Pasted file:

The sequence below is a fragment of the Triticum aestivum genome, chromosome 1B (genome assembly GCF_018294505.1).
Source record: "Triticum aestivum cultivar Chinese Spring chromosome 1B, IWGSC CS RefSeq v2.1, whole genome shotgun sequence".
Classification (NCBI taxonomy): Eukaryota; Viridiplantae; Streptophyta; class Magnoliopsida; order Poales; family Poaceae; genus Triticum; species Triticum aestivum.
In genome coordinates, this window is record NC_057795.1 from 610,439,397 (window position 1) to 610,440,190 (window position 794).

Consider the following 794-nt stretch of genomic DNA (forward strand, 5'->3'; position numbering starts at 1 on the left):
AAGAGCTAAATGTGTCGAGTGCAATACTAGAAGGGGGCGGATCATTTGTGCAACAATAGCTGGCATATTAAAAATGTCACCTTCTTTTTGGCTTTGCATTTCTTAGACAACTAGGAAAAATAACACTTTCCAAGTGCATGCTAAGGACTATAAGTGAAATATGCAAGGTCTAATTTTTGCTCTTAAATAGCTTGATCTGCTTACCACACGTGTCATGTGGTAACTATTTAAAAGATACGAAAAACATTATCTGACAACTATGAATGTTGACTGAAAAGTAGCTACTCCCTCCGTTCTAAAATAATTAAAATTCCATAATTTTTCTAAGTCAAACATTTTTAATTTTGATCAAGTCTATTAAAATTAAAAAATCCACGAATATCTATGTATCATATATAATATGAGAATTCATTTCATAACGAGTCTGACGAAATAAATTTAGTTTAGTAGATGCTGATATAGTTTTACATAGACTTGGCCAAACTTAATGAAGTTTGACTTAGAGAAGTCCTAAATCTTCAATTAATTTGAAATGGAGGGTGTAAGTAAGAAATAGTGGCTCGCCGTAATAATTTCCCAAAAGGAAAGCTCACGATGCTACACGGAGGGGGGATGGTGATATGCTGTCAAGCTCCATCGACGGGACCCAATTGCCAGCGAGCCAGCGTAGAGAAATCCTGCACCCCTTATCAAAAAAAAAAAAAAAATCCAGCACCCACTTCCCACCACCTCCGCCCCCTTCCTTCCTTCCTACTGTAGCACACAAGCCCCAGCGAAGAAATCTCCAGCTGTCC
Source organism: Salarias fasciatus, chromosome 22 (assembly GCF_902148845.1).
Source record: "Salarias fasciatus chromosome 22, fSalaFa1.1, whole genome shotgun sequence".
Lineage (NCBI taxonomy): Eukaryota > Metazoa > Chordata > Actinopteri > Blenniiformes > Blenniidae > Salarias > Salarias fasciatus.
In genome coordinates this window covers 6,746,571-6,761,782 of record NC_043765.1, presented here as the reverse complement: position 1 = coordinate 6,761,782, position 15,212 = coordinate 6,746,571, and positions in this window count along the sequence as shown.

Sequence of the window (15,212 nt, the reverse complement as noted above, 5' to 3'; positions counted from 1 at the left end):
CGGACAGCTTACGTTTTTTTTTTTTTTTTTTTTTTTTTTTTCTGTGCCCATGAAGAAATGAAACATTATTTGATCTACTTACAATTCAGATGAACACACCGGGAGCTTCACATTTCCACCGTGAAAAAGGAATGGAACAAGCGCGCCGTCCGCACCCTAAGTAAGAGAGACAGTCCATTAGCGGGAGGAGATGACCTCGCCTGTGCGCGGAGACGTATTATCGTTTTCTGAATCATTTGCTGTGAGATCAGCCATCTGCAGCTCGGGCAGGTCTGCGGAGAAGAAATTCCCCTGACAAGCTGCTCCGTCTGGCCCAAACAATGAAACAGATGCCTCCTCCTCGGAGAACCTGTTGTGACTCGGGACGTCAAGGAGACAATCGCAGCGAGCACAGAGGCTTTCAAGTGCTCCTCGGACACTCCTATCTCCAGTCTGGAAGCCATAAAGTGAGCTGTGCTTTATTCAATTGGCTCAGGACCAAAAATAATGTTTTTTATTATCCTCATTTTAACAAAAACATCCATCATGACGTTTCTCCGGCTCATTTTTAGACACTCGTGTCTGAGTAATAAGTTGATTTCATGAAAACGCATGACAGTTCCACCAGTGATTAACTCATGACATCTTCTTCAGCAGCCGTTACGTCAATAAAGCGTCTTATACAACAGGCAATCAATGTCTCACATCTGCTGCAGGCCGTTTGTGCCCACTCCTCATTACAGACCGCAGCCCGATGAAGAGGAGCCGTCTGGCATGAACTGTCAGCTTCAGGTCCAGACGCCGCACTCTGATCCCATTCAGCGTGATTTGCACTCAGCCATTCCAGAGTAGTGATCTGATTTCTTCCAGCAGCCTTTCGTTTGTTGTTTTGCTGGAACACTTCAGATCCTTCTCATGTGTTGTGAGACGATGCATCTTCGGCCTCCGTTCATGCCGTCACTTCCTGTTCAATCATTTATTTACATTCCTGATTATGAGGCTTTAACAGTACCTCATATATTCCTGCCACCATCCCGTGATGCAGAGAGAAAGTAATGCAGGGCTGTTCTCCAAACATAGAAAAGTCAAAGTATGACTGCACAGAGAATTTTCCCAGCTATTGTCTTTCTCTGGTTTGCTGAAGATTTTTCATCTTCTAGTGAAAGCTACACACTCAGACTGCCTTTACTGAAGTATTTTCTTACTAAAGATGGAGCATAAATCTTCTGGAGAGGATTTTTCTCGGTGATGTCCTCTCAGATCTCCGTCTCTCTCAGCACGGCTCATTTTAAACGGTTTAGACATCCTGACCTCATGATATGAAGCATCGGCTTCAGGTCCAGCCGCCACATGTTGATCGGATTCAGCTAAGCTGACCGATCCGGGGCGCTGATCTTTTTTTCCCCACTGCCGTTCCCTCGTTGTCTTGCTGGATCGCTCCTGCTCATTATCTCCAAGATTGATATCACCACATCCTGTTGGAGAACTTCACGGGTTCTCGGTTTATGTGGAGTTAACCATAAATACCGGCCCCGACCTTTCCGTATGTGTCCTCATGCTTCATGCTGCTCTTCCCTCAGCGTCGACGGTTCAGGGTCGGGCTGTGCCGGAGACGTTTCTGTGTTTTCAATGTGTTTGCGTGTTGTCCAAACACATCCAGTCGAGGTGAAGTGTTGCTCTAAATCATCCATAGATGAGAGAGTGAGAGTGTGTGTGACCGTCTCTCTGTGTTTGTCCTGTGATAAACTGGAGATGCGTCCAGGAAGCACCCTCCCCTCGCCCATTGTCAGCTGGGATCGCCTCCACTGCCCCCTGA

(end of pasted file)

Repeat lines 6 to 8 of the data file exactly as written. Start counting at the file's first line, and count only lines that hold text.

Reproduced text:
AAGAGCTAAATGTGTCGAGTGCAATACTAGAAGGGGGCGGATCATTTGTGCAACAATAGCTGGCATATTAAAAATGTCACCTTCTTTTTGGCTTTGCATTTCTTAGACAACTAGGAAAAATAACACTTTCCAAGTGCATGCTAAGGACTATAAGTGAAATATGCAAGGTCTAATTTTTGCTCTTAAATAGCTTGATCTGCTTACCACACGTGTCATGTGGTAACTATTTAAAAGATACGAAAAACATTATCTGACAACTATGAATGTTGACTGAAAAGTAGCTACTCCCTCCGTTCTAAAATAATTAAAATTCCATAATTTTTCTAAGTCAAACATTTTTAATTTTGATCAAGTCTATTAAAATTAAAAAATCCACGAATATCTATGTATCATATATAATATGAGAATTCATTTCATAACGAGTCTGACGAAATAAATTTAGTTTAGTAGATGCTGATATAGTTTTACATAGACTTGGCCAAACTTAATGAAGTTTGACTTAGAGAAGTCCTAAATCTTCAATTAATTTGAAATGGAGGGTGTAAGTAAGAAATAGTGGCTCGCCGTAATAATTTCCCAAAAGGAAAGCTCACGATGCTACACGGAGGGGGGATGGTGATATGCTGTCAAGCTCCATCGACGGGACCCAATTGCCAGCGAGCCAGCGTAGAGAAATCCTGCACCCCTTATCAAAAAAAAAAAAAAAATCCAGCACCCACTTCCCACCACCTCCGCCCCCTTCCTTCCTTCCTACTGTAGCACACAAGCCCCAGCGAAGAAATCTCCAGCTGTCC
Source organism: Salarias fasciatus, chromosome 22 (assembly GCF_902148845.1).
Source record: "Salarias fasciatus chromosome 22, fSalaFa1.1, whole genome shotgun sequence".